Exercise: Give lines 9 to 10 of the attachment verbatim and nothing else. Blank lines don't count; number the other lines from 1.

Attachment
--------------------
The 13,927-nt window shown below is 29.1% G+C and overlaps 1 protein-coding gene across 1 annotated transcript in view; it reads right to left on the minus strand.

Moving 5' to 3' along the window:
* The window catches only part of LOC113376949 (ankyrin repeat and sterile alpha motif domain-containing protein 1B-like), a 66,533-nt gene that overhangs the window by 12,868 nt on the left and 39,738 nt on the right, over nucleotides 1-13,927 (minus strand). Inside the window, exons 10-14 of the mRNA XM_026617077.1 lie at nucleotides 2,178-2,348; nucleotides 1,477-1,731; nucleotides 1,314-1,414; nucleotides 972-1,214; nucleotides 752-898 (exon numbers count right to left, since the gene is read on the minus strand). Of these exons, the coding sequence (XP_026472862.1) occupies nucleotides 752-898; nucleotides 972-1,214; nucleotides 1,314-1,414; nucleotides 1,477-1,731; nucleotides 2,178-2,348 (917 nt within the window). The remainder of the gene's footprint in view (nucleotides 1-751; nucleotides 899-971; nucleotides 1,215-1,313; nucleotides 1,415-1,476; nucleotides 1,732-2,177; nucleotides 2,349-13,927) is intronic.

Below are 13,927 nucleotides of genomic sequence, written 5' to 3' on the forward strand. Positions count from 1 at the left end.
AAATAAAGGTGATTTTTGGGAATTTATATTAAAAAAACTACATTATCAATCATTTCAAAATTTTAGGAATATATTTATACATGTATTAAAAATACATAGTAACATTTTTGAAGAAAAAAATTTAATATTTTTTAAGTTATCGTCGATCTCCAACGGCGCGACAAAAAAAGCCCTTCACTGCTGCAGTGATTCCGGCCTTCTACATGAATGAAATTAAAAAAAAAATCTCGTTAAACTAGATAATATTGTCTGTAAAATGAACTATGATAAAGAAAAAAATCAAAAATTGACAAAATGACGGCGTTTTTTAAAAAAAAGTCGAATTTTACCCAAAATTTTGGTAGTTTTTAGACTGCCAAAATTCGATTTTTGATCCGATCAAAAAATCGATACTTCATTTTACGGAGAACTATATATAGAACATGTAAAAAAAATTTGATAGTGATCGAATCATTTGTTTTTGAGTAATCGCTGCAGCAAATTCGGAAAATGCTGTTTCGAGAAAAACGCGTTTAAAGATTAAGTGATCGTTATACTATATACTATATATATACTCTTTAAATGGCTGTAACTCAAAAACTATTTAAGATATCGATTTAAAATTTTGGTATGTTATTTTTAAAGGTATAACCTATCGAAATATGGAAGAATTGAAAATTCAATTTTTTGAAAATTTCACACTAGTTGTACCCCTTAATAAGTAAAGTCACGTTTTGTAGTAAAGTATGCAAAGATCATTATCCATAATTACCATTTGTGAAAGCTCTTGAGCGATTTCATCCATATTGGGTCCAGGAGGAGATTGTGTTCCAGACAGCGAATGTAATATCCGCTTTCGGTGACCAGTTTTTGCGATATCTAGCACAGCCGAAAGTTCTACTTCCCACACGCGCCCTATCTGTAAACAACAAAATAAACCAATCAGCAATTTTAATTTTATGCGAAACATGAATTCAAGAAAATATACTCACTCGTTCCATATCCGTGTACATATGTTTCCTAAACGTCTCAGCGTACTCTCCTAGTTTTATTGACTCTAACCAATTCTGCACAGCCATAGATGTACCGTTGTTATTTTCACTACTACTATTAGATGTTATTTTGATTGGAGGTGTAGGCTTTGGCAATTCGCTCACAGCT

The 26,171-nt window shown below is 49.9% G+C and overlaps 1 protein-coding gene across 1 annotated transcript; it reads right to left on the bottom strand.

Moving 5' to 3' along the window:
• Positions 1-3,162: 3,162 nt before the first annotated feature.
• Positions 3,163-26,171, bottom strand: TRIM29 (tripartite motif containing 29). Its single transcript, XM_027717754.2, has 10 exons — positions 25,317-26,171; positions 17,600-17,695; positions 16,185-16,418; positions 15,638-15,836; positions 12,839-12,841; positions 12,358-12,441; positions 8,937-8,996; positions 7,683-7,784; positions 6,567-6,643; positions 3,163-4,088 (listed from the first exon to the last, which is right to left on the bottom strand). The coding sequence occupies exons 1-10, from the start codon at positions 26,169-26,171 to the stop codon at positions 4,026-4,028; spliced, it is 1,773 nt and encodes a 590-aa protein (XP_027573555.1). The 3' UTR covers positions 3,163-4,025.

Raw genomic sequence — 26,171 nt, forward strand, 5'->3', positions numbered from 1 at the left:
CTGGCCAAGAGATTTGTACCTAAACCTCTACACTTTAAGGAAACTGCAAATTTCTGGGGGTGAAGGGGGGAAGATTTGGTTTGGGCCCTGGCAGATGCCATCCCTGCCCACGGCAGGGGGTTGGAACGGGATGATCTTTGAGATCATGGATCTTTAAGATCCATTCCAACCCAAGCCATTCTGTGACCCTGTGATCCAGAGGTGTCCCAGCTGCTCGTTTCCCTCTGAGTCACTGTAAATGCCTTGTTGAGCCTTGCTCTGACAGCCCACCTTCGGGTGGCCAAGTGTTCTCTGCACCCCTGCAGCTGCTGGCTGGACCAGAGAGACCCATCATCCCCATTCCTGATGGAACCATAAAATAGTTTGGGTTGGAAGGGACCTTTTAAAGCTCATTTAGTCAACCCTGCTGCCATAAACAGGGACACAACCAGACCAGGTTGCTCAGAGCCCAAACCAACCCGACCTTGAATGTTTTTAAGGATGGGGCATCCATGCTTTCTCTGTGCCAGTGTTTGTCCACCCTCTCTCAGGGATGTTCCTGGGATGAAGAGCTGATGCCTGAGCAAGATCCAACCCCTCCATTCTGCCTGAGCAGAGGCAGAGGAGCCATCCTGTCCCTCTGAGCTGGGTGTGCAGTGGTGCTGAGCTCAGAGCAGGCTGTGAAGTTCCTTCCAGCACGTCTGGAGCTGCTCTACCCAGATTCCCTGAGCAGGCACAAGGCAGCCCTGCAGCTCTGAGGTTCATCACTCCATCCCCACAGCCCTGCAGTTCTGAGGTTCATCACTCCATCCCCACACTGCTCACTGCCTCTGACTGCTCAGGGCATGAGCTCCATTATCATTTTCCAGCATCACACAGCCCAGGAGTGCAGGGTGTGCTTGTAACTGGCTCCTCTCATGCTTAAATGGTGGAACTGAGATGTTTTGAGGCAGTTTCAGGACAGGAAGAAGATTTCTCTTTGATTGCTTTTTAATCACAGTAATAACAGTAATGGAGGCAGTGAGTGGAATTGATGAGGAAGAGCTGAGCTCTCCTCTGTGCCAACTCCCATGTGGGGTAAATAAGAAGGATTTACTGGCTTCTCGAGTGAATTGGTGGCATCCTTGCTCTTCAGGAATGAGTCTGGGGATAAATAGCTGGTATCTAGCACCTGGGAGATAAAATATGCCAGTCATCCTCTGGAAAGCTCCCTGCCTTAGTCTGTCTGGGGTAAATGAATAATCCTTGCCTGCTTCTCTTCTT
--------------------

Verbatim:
• Positions 3,163-26,171, bottom strand: TRIM29 (tripartite motif containing 29). Its single transcript, XM_027717754.2, has 10 exons — positions 25,317-26,171; positions 17,600-17,695; positions 16,185-16,418; positions 15,638-15,836; positions 12,839-12,841; positions 12,358-12,441; positions 8,937-8,996; positions 7,683-7,784; positions 6,567-6,643; positions 3,163-4,088 (listed from the first exon to the last, which is right to left on the bottom strand). The coding sequence occupies exons 1-10, from the start codon at positions 26,169-26,171 to the stop codon at positions 4,026-4,028; spliced, it is 1,773 nt and encodes a 590-aa protein (XP_027573555.1). The 3' UTR covers positions 3,163-4,025.

Raw genomic sequence — 26,171 nt, forward strand, 5'->3', positions numbered from 1 at the left: